While much talk has come out of Congress in recent months about the need to support small businesses, their actions do not always match the rhetoric. The Small Business Jobs Act, which was passed less than two months ago, creates a new IRS reporting requirement for small landlords. Starting in 2011 (just over a month away), individuals that receive rental income (landlords) will be required to issue Forms 1099 to service providers for whom they pay $600 or more during the year. Copies of the 1099’s are to be submitted to the IRS.
For payments made in 2012, the law expands further. The 1099 reporting requirement will not just cover the purchase of services, it will also cover the purchases of goods and property. This second expansion of 1099 reporting is the result of the Patient Protection and Affordable Care Act, a.k.a. Obamacare.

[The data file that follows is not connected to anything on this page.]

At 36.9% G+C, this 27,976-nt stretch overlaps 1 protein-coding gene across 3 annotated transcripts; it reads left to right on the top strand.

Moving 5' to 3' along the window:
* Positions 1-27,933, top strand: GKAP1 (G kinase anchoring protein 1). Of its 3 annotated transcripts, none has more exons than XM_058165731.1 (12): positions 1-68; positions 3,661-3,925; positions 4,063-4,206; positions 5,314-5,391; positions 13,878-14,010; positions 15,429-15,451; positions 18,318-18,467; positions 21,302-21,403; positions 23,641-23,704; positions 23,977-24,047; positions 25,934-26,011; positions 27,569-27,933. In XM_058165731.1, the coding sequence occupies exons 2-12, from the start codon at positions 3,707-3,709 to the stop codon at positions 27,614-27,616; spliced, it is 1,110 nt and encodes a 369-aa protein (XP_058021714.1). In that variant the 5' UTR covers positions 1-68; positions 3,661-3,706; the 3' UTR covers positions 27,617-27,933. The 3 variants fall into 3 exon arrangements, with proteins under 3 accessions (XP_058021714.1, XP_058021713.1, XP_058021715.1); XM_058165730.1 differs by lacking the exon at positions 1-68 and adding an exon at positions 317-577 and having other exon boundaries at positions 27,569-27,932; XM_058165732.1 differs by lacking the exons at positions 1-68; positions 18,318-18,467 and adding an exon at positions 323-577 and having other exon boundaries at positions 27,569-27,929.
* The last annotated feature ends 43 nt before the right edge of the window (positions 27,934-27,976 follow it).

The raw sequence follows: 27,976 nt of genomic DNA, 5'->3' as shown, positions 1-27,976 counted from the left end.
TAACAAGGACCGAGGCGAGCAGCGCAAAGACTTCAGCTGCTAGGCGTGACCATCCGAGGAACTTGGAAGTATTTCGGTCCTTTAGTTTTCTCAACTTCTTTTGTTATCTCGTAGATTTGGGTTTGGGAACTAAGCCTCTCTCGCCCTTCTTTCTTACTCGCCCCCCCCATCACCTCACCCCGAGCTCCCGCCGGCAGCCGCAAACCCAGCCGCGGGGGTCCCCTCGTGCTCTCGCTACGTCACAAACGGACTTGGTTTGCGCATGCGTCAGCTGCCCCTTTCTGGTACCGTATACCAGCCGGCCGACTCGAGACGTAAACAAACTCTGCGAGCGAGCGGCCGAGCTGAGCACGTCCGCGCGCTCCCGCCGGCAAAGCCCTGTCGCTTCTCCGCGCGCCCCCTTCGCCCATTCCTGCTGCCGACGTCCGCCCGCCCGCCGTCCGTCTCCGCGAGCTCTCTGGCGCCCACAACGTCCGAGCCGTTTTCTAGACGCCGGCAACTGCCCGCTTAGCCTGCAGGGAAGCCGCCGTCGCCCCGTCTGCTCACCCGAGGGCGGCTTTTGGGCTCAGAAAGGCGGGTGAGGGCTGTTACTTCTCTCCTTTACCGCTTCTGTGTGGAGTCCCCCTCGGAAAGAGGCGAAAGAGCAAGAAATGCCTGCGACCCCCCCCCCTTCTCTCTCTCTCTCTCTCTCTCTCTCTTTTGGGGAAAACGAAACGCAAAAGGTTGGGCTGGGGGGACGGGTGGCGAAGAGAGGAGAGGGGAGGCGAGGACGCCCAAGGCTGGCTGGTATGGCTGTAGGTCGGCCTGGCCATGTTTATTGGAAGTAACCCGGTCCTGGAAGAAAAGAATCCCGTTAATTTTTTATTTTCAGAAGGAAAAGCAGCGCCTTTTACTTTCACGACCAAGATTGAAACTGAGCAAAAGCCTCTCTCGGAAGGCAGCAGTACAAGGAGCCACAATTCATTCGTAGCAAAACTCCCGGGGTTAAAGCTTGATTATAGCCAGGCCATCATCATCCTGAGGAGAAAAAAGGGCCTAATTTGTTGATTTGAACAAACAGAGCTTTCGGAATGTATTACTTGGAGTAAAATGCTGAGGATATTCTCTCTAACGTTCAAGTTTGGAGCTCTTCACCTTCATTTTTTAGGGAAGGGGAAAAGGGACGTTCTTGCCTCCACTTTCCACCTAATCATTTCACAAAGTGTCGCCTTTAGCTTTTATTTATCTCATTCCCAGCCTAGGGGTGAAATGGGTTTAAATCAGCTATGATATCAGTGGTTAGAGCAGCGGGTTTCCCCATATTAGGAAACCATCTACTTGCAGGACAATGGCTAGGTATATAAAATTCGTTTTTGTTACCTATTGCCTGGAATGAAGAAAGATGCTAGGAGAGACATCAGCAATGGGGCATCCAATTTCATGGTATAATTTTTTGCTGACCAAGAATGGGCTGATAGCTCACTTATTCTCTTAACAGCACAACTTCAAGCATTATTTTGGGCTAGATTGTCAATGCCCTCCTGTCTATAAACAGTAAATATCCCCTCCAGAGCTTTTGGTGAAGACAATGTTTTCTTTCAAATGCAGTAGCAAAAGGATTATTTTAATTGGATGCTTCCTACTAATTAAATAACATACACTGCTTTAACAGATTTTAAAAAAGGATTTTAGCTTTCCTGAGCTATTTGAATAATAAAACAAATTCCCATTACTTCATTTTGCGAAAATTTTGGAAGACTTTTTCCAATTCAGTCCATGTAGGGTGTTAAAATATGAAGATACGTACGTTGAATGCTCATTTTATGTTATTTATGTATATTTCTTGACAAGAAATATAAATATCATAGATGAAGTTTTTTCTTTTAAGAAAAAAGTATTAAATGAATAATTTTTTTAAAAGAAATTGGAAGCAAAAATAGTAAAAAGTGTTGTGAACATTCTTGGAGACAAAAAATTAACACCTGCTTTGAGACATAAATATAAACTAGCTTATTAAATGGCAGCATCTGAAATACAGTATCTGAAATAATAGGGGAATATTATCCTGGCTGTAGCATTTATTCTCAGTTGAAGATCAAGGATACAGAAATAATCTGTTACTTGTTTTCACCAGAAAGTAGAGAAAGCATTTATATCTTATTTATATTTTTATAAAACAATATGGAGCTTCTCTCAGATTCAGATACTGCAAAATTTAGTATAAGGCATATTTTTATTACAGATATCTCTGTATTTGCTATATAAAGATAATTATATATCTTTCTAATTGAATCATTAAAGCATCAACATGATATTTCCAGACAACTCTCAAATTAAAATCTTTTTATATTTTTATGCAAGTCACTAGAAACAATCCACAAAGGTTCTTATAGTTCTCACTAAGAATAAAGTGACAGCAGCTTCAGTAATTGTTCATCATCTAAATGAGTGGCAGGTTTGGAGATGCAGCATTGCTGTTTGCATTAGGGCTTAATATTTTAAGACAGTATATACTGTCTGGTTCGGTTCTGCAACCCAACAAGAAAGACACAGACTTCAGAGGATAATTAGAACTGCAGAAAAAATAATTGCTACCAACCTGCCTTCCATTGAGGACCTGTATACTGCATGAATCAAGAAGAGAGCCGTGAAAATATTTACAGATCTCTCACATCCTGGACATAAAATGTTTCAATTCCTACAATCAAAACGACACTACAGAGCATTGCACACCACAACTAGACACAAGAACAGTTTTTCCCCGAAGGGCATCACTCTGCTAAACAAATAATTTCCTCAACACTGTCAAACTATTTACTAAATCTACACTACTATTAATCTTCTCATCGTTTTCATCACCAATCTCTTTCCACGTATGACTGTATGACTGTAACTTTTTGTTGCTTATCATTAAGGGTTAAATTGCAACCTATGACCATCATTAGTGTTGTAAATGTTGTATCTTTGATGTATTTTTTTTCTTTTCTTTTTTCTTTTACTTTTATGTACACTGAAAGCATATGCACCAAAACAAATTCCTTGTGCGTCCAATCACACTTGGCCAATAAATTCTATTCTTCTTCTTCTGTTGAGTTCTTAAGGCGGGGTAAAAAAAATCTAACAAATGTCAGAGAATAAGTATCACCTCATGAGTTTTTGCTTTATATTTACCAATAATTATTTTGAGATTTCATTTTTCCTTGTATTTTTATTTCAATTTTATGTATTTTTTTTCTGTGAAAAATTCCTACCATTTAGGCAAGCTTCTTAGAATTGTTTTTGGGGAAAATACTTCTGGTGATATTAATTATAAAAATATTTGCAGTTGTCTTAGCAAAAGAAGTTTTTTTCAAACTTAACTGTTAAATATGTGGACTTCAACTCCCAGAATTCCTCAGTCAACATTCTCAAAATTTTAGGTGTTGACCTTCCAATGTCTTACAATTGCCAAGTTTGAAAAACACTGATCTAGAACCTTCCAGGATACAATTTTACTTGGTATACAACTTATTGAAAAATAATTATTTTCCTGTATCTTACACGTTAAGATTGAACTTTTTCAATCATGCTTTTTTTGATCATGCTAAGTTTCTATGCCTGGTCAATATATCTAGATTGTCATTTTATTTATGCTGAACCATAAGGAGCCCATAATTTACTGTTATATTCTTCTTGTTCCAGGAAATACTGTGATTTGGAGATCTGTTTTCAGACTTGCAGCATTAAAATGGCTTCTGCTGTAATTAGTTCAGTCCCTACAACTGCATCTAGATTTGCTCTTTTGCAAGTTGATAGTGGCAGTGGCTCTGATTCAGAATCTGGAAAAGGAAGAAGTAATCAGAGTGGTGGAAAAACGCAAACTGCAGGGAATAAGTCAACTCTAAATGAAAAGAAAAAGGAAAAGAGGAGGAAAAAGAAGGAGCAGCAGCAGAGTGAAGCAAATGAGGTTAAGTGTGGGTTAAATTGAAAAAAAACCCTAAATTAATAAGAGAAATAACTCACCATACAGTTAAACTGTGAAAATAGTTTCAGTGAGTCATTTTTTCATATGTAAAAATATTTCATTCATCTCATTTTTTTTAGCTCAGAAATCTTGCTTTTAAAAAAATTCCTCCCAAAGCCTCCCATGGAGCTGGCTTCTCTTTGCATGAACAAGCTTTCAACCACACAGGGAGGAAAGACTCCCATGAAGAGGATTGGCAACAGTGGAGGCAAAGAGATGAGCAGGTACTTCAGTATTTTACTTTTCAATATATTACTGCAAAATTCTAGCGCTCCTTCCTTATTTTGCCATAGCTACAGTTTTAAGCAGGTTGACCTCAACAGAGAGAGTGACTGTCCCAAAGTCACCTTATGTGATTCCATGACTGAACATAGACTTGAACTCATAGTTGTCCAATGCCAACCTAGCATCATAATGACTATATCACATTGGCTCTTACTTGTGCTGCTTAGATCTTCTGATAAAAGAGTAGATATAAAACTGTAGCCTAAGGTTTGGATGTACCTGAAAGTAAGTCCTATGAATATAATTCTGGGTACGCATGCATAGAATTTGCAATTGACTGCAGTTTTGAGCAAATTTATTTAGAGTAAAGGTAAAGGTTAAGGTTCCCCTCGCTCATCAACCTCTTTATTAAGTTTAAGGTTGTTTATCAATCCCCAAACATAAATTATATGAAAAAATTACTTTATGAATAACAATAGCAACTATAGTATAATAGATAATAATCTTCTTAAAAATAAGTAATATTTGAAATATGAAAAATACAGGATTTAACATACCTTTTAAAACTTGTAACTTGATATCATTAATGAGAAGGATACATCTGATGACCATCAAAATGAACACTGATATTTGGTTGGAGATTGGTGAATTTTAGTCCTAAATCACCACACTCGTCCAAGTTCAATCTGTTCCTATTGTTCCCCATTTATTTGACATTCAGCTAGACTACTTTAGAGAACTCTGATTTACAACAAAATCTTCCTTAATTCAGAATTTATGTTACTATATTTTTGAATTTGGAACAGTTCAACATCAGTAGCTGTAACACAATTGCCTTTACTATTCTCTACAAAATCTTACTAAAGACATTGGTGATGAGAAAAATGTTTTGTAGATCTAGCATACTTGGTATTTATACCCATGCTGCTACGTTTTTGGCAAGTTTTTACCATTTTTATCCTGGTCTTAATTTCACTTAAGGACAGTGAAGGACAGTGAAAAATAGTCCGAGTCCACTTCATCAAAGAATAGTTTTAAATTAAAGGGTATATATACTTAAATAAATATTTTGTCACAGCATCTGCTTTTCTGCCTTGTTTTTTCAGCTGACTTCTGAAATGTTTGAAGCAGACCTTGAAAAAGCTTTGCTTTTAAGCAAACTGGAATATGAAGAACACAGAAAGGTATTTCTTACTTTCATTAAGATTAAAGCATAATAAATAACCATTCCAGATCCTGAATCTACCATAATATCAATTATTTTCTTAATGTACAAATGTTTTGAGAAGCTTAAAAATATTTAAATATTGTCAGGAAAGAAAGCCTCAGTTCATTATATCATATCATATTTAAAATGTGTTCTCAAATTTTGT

Landlords of one, two and three unit dwellings will be those most impacted by this legislation. These folks are the smallest business owners in the country and also one of the most numerous.
As a rule of thumb, it will take property owners about 30 minutes to gather the necessary information and prepare each 1099. Most will have to prepare between 10 and 40 1099’s in 2011. In 2012, the number of 1099’s to be sent will likely double due to the expansion of property as a reportable transaction. Each landlord can expect to incur between 10 and 40 hours of 1099 compliance paperwork in 2012. At $40 per hour, this will cost each property owner between $400 and $1,600 per annum.
Sending 1099’s will force a significant cost of tax compliance away from the Internal Revenue Service and on to property owners / small businesses. This is not to say that compliance does not need to be incurred, it just does not seem that business owners should incur the cost of an overly complex tax code.
The author is solely responsible for the content.